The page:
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A patient with a past medical history of hypertension and diabetes mellitus comes for a routine yearly physical. On his blood work, Hba1c was noted to be 5.8%, and his LDL-cholesterol was 200 mg/dl. What is the best next step in his management?

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A 65-year-old female with a family history of cardiovascular disease is brought to your clinic by her grandson for regular follow up. Her blood pressure is 126/78 and pulse is 89 bpm and regular. She brings results of her lipid profile which show very low HDL and moderately increased LDL cholesterol. Her BMI is 27 kg/m². You discuss with her the benefits and side effects of commonly prescribed cholesterol medications. Which of the following medications increase the HDL by the highest percentage?

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A 55-year-old male with a past medical history of hypertension and diabetes type 2 presents to the emergency room complaining of chest pain that radiates to the left arm that started 30 minutes ago. He was found to have an ST-elevation myocardial infarction and was taken to the cath lab where 2 drug-eluting stents were placed in his left anterior descending artery. He was started on aspirin, clopidogrel, metoprolol, and pravastatin and discharged home 2 days later. During a follow-up visit 4 weeks later, his chest pain has not re-occurred and he is feeling "healthy as a horse". He denies shortness of breath, syncope, muscle pain or weakness. Vital signs: BP: 129/82, HR: 77, RR: 17, O2: 99% on room air. Labs: Hemoglobin: 14g/L (normal 13.5-17.5), platelets: 300,000/µl (normal: 150,000-450,000), LDL: 110 mg/dl (normal: <100), HDL: 40 (normal: >40), cholesterol: 190 mg/dl (normal: <200 ), creatinine kinase: 3,696 U/L (normal: 39-308). Which of the following is the next best step in the management of this patient?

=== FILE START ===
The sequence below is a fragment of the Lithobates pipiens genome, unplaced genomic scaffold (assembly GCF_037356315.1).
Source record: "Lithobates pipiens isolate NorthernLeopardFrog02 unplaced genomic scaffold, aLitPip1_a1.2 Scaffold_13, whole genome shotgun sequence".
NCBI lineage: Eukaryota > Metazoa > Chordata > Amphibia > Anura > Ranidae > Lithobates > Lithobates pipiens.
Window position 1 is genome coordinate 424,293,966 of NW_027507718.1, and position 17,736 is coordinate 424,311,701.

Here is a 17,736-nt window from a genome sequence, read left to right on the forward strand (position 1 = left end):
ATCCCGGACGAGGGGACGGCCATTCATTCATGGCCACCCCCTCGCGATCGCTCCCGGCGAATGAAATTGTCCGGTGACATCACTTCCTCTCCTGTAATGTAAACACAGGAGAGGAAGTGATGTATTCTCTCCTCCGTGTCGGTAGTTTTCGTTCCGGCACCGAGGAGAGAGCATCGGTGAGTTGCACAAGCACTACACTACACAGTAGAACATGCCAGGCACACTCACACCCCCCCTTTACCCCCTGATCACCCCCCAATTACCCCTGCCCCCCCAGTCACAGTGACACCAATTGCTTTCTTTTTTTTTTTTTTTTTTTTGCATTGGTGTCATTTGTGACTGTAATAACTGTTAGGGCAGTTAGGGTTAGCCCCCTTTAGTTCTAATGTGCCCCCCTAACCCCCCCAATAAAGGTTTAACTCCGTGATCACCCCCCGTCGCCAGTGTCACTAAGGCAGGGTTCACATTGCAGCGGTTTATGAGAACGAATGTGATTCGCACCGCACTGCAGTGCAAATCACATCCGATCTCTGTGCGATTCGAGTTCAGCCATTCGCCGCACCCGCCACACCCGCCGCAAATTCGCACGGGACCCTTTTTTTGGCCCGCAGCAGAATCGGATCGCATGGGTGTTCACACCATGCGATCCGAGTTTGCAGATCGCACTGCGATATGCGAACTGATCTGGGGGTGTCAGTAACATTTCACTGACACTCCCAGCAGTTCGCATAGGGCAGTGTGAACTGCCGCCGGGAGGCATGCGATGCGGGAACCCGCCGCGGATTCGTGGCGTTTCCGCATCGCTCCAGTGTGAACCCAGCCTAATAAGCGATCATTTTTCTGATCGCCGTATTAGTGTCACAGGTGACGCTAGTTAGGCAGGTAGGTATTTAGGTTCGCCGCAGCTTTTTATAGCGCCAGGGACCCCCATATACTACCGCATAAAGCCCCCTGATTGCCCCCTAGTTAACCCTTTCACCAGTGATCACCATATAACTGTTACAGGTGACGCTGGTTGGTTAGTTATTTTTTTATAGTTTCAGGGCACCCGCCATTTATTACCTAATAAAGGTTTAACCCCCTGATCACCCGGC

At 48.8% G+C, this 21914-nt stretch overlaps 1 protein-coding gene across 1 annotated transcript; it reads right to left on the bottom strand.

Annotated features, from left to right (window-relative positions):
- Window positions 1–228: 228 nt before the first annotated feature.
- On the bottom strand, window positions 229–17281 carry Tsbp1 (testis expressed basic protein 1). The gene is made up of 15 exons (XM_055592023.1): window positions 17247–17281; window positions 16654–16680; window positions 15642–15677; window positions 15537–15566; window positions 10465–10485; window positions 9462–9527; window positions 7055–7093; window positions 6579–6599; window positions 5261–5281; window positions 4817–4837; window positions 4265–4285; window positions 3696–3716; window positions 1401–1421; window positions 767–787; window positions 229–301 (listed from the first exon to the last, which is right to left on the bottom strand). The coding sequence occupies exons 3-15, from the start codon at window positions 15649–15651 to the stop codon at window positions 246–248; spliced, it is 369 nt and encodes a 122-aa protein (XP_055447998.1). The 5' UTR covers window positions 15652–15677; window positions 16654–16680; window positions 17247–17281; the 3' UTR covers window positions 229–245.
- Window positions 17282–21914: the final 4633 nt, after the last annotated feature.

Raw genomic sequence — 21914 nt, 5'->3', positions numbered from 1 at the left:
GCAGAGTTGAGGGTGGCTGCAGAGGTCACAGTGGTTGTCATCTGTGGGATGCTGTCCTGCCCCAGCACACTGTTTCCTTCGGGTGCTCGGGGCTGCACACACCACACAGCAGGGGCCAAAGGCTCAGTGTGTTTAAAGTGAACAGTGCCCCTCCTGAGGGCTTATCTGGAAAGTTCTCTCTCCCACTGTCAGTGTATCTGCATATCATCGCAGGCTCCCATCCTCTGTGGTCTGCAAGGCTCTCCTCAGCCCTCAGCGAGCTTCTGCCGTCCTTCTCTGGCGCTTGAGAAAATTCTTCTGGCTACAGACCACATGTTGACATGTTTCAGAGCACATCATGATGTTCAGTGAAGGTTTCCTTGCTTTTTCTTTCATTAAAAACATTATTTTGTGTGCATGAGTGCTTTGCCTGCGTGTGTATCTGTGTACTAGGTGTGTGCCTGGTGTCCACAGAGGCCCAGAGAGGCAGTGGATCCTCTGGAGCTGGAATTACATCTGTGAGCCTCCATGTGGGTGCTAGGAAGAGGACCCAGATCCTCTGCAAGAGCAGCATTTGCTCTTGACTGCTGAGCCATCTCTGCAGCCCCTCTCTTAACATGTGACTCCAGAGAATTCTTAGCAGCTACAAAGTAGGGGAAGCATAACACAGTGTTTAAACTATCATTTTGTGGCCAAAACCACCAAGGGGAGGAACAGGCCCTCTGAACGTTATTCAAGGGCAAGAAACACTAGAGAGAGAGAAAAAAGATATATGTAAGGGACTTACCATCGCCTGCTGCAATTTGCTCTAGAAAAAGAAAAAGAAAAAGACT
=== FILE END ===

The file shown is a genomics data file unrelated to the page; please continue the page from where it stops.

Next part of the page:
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A patient presents for regular follow up. His past medical history is significant for migraines and being overweight. His BMI has been consistently above 30 in the last few years. He does not exercise and likes to eat a lot of processed foods. His lipid profile: total cholesterol of 240mg/dl, triglycerides (TG) of 450 mg/dl, LDL 160mg/dl, HDL 24 mg/dl. What is the appropriate next step in the management of this patient?

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A 65-year-old male presents to the clinic for a regular follow up. He had a myocardial infarction eight months ago with the placement of one drug-eluting stent. His initial LDL was 180 mg/dl and prescribed atorvastatin 80 mg/day. However, he developed severe muscle pain, and the dose was decreased to 40 mg/day and finally to 20 mg/day. His LDL a month ago was 160 mg/dl. He exercises five days a week on average about 30 minutes per day. He is also taking aspirin, ticagrelor, metoprolol, and lisinopril. Ezetimibe was added after the results of his latest cholesterol. He now complains of abdominal cramping and diarrhea. On exam, vitals are normal. His BMI is measured to be 29. There is mild diffuse abdominal pain on the exam without rebound tenderness. Which of the following is the next best step in the management of this patient?